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Visual Cues for FIleMaker Developers Building Apps – FileMaker Today
In our previous post of this series, we introduced the art of typography: how the formation of letters and words affect usability, readability, and beauty. In today’s post, we introduce you to the science of communication through visual cues. We’ll look at:
Visual cues in general—typical examples of visual communication
Affordances—visual cues that tell us how to interact with an app
Calls to action—visual cues to complete transactions
Visual cues are visual clues you leave for your users so they can spend less time figuring out what they need to do and more time simply getting things done.
Visual cues in general
If your app’s users hesitate because they don’t know what to do next, or don’t understand how to use your navigation, or can’t figure out if a bit of text is intended to be content or a button, they may close the app and never come back.
A great visual cue unobtrusively helps users understand whether they are in the right place for what they would like to accomplish. For example, as you can see in Figure 1, the text and icons are cues for Flipboard’s users, but note that they do not distract from what Flipboard is emphasizing—the image and its caption.
Visual cues can be executed in a variety of ways such as:
Providing text instructions
Using size, color and contrast to draw the eye
Placement in a prominent location on the screen
Using lines, arrows and unambiguous icons
For example, the visual cues highlighted in Figure 2 below demonstrate several of these characteristics in action.
Visual cues help your user to quickly understand what is happening in your app and to see what is important and what is not. They also orient users within the app and show them the things they can do in it.
An affordance is a special kind of visual cue that tells the user how to interact with objects on the screen. Visual cues in the real world create relationships between people and things. For instance, a doorknob affords twisting, a cord affords pulling, a button affords pushing.
Just as real world affordances don’t require any thinking, in-app visual cues similarly should clearly communicate to users how they interact with things. Clear digital affordances let the user know they should tap, drag, drop, pan, scroll, or pinch.
In the app world, perceived affordances generally rely on conventions to convey meaning. Buttons change their appearance when pressed. Draggable objects have handles (Figure 3). Drop zones change color when you drag items over them. Scrollable areas have arrows (Figure 4).
Don Norman, the great advocate of user-centered design, states that there are two things that matter in designing an easy-to-use affordance:
Whether the desired control can be readily perceived and interpreted
Whether the desired action can be discovered
As long as you rely on conventions like standard button templates, you’ll be fine. If you’re introducing a new sort of interaction and can’t rely on conventions, you can still base your affordance on real-world objects. After all, this is where our conventions originally derive from.
Calls to action
A call to action (sometimes known as a CTA) provides another example of how to use visual cues. Calls to action, such as sign-in/sign-up buttons, are transactional in nature. You’ll see them frequently in free-to-play apps that want you to perform an additional task, like clicking on an ad or clicking on a purchase button.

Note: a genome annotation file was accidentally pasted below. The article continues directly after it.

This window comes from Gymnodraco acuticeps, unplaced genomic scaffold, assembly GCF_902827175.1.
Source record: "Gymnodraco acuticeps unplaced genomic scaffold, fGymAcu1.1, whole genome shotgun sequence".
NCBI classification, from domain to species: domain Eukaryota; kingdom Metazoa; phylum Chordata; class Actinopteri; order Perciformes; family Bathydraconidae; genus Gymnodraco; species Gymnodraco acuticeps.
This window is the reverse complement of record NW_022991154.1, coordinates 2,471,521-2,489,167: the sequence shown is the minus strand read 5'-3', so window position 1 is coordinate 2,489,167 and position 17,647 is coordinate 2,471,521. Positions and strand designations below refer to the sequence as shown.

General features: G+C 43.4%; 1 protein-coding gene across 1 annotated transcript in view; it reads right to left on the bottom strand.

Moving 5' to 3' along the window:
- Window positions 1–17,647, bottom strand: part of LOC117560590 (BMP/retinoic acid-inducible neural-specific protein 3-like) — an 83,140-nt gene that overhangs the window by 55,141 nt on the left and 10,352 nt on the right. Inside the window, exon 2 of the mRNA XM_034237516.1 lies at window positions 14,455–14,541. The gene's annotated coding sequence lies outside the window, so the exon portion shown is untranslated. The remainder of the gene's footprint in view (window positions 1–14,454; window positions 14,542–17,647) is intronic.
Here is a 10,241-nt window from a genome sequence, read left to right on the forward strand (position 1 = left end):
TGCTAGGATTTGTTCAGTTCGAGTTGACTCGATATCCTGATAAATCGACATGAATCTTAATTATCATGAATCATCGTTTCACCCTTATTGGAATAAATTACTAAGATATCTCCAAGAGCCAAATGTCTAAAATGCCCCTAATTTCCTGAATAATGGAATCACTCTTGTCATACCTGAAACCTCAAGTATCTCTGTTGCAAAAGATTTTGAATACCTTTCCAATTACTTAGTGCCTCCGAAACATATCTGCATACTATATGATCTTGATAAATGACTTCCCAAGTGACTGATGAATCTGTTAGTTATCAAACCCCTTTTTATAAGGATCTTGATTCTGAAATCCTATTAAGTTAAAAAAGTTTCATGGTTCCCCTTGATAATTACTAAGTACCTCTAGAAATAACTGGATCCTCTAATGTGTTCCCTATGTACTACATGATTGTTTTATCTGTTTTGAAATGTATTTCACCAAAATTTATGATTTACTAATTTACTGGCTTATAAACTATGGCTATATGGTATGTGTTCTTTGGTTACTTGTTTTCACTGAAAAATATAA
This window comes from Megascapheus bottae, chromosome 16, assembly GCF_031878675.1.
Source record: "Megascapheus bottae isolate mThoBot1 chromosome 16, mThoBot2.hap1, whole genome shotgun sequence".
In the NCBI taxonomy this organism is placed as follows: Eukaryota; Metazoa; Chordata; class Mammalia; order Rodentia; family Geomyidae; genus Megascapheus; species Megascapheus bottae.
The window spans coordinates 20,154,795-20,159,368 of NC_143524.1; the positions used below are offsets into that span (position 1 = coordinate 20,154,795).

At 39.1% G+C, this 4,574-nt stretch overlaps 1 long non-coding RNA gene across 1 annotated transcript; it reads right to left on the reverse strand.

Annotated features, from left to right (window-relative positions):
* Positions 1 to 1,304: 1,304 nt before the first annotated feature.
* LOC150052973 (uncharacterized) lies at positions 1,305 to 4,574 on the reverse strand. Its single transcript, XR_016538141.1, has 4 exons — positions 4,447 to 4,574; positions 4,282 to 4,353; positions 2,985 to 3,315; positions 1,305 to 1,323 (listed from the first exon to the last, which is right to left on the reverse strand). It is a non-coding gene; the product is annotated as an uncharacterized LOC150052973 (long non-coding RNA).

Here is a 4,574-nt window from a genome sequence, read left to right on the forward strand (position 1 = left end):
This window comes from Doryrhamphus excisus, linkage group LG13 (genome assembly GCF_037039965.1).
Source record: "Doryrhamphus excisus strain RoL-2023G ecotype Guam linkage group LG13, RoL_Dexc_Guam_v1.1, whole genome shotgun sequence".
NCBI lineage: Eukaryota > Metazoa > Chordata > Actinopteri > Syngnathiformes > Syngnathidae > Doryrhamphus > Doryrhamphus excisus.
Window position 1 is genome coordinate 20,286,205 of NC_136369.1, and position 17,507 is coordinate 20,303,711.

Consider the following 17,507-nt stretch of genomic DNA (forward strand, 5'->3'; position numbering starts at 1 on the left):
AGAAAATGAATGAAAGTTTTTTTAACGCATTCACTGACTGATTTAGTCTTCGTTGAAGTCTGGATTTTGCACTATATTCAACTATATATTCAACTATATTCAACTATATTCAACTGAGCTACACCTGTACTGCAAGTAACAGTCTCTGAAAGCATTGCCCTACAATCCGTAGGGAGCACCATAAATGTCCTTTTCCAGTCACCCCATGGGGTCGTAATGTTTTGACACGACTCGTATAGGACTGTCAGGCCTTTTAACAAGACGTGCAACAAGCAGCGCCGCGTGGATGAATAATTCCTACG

CTAs usually have wording and design features that invite users to see the button and act immediately. While you may sometimes need to provide detailed instructions to users for calls to action, typically an assertive command like “Become a member” suffices.
A call to action…
invites the user to give information, such as an email address or profile photo
urges the user to do something, such as “buy” or “download” or “save”
offers the user an opportunity, such as a chance “to learn more”
Calls to action use one or more of the following characteristics to visually clue the user into noticing them and understanding their purpose:
Noticeable difference in scale
In Figure 5 below, the call to action button in the drop down navigation of LinkedIn’s Lynda app is bright blue. Its color and shape distinguish it from other clickable or tappable elements. This same treatment repeated throughout the app to establish a pattern and make it easier to identify calls to action. This trains users to understand what these buttons are for.
You can see a different take on the call to action in Figure 6. Additional content is available by selecting “Read More” below the introductory paragraph. To identify this as a call to action, it is in blue and bold style to set it apart from the content itself.
While visual clues should be noticeable to the reader, and calls to action should be doubly so, it is also important to ensure that visual clues and calls to action are not jarring. Jarring visual clues (Figure 7) and calls to action can actually frustrate the eye of the user and distract them from completing their goal.
Great visual communication is at the heart of great visual design. It goes beyond simply making your app attractive and gets to basics of making your app usable and effective. In this post we reviewed three topics in visual communication: visual cues, affordances, and calls to action. By keeping these in mind as you design, you’ll make your apps more effortless to navigate, which in turn, helps your users get more done.